Boilermaker 2011 -
Speaking of hills to climb, that is one of my routines that I will be following as I continue to train for the 2011 Boilermaker 5k race that I’m participating in in July. It’s in Upstate NY. My two sisters, their husband and boyfriend, extended family, and my husband will all join me in the 3.1 mile race. It’s my 2nd 5k, but I’ve been running like I have an event over the upcoming weekend. I am so excited! I want to incorporate more races and consistent running into my routine. I know it’s nothing ground breaking to have an RD who runs, but it could be my thing, ya know?

Now if you’ll excuse me, I have to go back to reviewing for my placement test for my Math course. I have until May 23rd, the beginning date for both my classes (which happens to be the day that I return to Michigan for the summer) to get prepared for the grind of being a college student yet again.

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Waiting on Transcripts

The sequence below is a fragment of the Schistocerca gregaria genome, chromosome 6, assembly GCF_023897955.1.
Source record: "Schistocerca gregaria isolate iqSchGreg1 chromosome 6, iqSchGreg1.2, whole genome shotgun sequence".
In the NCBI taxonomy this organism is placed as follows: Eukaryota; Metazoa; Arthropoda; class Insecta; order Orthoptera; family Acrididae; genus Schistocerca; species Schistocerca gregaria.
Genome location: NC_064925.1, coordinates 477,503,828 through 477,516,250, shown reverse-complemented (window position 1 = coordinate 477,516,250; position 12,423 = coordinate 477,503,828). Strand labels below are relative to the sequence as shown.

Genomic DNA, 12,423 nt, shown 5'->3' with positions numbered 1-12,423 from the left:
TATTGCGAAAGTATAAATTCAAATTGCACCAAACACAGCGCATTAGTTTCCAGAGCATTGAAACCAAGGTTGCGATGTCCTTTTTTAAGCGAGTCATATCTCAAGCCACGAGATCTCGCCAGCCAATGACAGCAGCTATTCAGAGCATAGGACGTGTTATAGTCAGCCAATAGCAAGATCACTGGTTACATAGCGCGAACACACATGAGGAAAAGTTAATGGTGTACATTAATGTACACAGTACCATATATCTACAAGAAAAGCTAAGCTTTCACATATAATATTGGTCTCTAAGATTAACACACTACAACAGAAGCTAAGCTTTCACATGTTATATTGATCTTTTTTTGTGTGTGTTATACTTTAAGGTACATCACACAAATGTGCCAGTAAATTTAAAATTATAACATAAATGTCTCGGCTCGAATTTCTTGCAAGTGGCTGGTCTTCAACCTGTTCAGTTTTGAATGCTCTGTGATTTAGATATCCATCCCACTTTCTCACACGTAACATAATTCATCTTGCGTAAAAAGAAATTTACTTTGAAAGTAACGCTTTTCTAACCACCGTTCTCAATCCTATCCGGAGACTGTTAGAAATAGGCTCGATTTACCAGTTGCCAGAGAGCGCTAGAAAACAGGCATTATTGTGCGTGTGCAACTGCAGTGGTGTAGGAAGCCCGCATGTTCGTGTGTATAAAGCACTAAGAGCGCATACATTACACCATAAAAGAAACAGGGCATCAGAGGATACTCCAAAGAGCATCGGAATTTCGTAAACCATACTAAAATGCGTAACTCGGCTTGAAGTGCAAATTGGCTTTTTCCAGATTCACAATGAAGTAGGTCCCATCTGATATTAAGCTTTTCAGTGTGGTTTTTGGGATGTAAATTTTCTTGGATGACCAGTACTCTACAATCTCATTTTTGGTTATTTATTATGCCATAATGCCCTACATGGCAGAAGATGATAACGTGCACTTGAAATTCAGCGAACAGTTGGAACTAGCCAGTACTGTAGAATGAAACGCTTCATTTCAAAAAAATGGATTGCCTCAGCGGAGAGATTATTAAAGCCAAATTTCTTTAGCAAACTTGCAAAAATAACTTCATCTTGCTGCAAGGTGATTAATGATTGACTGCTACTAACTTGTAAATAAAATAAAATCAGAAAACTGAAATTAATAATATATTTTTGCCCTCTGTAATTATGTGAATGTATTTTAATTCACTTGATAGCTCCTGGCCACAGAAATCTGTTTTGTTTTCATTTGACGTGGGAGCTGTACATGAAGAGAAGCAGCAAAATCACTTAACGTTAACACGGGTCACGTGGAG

Things are progressing in my application process and planning for my first semester at Barton Co. Community College. I have been in contact with my advisors and we have a general plan for my schedule over the next several semesters. The problem is that there are a handful of requirements that I may or may not have to take because of the previous coursework that I’ve completed.

I have requested transcripts to be sent from Aquinas College, where I graduated from in 2004 so that we chisel away at some of those prerequisites. In the age of online everything, I am falling victim to the slow pace of “snail mail.” Because official transcripts are needed by Barton and an original signature is required by the registrar’s office for the release of transcripts, the United States Postal Service is called into action. My next enemy is distance. My signature-containing paperwork must leave St. Paul Island and travel to Grand Rapids, MI. In three business days, the official transcripts will then travel south to Kansas. Oy! The agony of waiting is something I have never been very good at, especially when there is something at the other side that I crave so badly.